Birmingham Americans

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Birmingham Americans
Birmingham Americans logo.gif
Sport Football
League World Football League
Active 1974
Home field Legion Field
Record 17-5 (World Bowl champions)
Coach Jack Gotta
General manager N/A
Website N/A

The Birmingham Americans were a professional football team which played for Birmingham in the World Football League in 1974. The team was organized in December 1973 by owner Bill Putnam and hosted home games at Legion Field. The Americans led the WFL in attendance and went undefeated at home. Led by head coach and general manager Jack Gotta, the Americans had a 15-5 regular season record and were crowned WFL champions after winning the 1974 World Bowl.

Financial difficulties plagues the team all season, with players going unpaid after October and the owners sued for unpaid taxes. The team folded after its inaugural season and a newly-formed Birmingham Vulcans team took the field for the short-lived WFL in 1975.


After Frank Falkenburg turned down an offer for a Birmingham franchise, Putnam and four other Atlanta, Georgia investors put together a bid. They were awarded the franchise and organized the team with $1.5 million in capital and a lease for Legion Field. The team's name made reference to Birmingham's pride in having been honored as an All-American City by the National Civic League in 1970.

After failing to find additional investors in Birmingham, the owners threatened to find another host, but ended up keeping the team at Legion Field in part due to strong ticket sales. Over 10,000 season ticket packages were sold before the start of the season. Larry Matson was hired to provide radio play-by-play. Color commentary was contributed by a series of guests.

After being turned down by Cincinnati Bengals assistant Vince Costello, the owners hired Ottowa Rough Riders coach Jack Gotta to serve as head coach and general manager. Carol Stallworth was the team's president. The Americans quickly signed quarterbacks George Mira and Matthew Reed, receiver Dennis Homan and safety Larry Willingham. In the WFL's "pro draft", the team selected Charlie Harraway and Richie Guerin. Like other WFL teams, the Americans also approached numerous NFL players, offering generous signing bonuses to come to the WFL after their current contracts expired.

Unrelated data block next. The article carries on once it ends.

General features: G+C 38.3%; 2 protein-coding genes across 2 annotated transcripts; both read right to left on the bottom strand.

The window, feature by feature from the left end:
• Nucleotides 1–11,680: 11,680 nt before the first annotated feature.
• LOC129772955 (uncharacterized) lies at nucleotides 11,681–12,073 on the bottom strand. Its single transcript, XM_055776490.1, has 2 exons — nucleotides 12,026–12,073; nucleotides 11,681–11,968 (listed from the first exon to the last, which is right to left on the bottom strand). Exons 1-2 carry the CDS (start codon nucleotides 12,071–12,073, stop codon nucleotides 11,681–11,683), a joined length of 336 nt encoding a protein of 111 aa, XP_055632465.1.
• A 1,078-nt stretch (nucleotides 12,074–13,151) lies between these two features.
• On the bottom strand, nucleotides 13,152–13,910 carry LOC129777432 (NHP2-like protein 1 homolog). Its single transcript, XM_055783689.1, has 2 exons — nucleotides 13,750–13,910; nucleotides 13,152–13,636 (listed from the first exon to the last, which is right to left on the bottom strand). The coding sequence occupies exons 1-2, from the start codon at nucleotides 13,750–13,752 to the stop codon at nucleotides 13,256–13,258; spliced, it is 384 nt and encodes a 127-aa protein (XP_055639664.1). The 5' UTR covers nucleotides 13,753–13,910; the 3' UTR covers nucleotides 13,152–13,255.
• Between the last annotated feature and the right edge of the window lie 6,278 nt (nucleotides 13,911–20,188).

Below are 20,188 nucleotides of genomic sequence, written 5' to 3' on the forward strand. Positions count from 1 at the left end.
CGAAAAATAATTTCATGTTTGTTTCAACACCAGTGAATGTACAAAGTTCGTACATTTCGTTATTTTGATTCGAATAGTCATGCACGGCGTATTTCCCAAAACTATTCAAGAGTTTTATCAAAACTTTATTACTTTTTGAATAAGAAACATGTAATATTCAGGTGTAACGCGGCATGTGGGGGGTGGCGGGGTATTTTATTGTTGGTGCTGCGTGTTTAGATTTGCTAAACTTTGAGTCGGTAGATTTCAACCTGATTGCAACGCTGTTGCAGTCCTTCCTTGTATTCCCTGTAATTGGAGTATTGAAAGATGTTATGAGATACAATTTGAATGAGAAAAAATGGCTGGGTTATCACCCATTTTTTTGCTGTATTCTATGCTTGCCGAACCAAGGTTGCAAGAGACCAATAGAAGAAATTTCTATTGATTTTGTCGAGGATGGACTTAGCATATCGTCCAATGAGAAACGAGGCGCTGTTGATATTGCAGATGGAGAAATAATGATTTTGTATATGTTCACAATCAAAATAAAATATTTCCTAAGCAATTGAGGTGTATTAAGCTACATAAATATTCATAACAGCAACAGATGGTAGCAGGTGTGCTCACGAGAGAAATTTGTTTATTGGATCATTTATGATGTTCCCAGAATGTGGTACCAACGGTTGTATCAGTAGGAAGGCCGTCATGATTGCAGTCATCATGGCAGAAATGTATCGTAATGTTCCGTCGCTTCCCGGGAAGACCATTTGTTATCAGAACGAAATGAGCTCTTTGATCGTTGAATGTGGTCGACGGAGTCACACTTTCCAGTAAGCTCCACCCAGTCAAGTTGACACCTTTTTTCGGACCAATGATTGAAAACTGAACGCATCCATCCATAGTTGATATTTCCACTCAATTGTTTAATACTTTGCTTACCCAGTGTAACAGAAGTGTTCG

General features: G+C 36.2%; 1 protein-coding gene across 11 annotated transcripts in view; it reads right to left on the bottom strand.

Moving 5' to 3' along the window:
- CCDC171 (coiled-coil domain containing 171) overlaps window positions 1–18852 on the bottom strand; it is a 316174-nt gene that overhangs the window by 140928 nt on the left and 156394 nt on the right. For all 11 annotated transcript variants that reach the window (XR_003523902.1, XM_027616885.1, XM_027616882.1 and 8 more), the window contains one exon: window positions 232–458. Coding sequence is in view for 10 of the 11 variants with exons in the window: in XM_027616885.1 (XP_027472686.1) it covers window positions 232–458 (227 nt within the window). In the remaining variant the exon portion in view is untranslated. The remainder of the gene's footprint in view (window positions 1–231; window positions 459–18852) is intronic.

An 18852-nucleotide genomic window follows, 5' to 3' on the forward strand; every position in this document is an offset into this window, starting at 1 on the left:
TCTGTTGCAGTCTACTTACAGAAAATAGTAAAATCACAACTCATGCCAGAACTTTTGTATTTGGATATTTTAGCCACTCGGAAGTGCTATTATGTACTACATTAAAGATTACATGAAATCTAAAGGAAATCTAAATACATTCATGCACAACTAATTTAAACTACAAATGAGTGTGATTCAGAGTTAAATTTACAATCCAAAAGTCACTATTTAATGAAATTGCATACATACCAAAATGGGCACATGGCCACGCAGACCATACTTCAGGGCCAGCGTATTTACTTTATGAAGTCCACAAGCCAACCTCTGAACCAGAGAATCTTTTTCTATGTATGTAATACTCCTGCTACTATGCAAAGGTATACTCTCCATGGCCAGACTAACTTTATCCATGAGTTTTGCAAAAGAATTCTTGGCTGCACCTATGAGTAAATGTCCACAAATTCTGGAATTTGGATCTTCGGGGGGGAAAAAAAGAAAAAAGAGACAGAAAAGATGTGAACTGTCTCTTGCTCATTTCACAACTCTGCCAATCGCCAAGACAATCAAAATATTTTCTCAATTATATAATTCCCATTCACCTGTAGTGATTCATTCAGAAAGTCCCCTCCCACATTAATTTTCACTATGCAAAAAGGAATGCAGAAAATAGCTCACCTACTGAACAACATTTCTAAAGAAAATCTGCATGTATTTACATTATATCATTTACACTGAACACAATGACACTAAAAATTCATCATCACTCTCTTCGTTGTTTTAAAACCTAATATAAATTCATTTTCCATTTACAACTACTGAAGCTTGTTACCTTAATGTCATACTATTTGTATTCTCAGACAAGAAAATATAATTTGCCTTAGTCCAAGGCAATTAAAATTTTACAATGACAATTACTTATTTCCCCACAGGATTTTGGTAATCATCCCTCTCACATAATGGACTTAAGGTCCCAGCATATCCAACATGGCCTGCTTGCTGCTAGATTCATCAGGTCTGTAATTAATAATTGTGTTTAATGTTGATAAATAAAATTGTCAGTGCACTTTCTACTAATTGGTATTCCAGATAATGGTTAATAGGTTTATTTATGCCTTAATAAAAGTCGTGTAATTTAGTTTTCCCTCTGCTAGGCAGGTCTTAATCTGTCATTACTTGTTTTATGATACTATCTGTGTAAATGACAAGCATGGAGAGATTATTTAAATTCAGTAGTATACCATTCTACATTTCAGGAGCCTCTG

1974 season

The Americans began their training camp on June 3, 1974 at Marion Military Institute and held a "controlled scrimmage" against the Jacksonville Sharks on June 29. The Americans were assigned to the WFL's Central Division along with the Chicago Fire, Memphis Southmen and Detroit Wheels. Regular season games were played on Wednesday nights, except for nationally-televised Thursday night games.

The Americans won their first 10 games, but then went 5-5 at the end of the season to finish at 15-5, behind Memphis in the Central Division. They earned a wild-card slot and a first-round bye in the WFL's six-team playoff. With a semifinal win, the Americans hosted the 1974 World Bowl, played under a cloud of financial turmoil, and defeated the Florida Blazers to become the league's champion. Alfred Jenkins was named the Americans' Most Valuable Player. Miss Florida Delta Burke presented the trophy and cash prize to the MVP.

Regular season (15-5)

  • July 10: Americans 11 - Southern California Sun 7 at Legion Field (attendance: 53,231)
  • July 17: Americans 32 - New York Stars 29 at Downing Stadium (attendance: 17,943)
  • July 24: Americans 58 - Memphis Southmen 33 at Legion Field (attendance: 61,319)
  • July 31: Americans 21 - Detroit Wheels 18 at Rynerarson Stadium (attendance: 14,614)
  • August 7: Americans 28 - Detroit Wheels 22 at Legion Field (attendance: 40,367)
  • August 14: Americans 39 - Honolulu Hawaiians 0 at Legion Field (attendance: 43,297)
  • August 21: Americans 15 - Jacksonville Sharks 14 at Jacksonville (attendance: 27,140)
  • August 29: Americans 22 - Chicago Fire 8 at Soldier Field (attendance: 44,732, national TV)
  • September 2: Americans 8 - Florida Blazers 7 at Legion Field (attendance: 36,529)
  • September 7: Americans 41 - Chicago Fire 40 at Legion Field (attendance: 54,872)
    • Earl Sark's last-minute field goal gave Birmingham the win in a game played under drenching rains brought by Hurricane Carmen.
  • September 11: Memphis Southmen 46 - Americans 7 at Liberty Bowl Memorial Stadium (attendance: 30,675)
  • September 19 (Thursday): Americans 42 - Houston Texans 14 at Legion Field (attendance 33,619, national TV)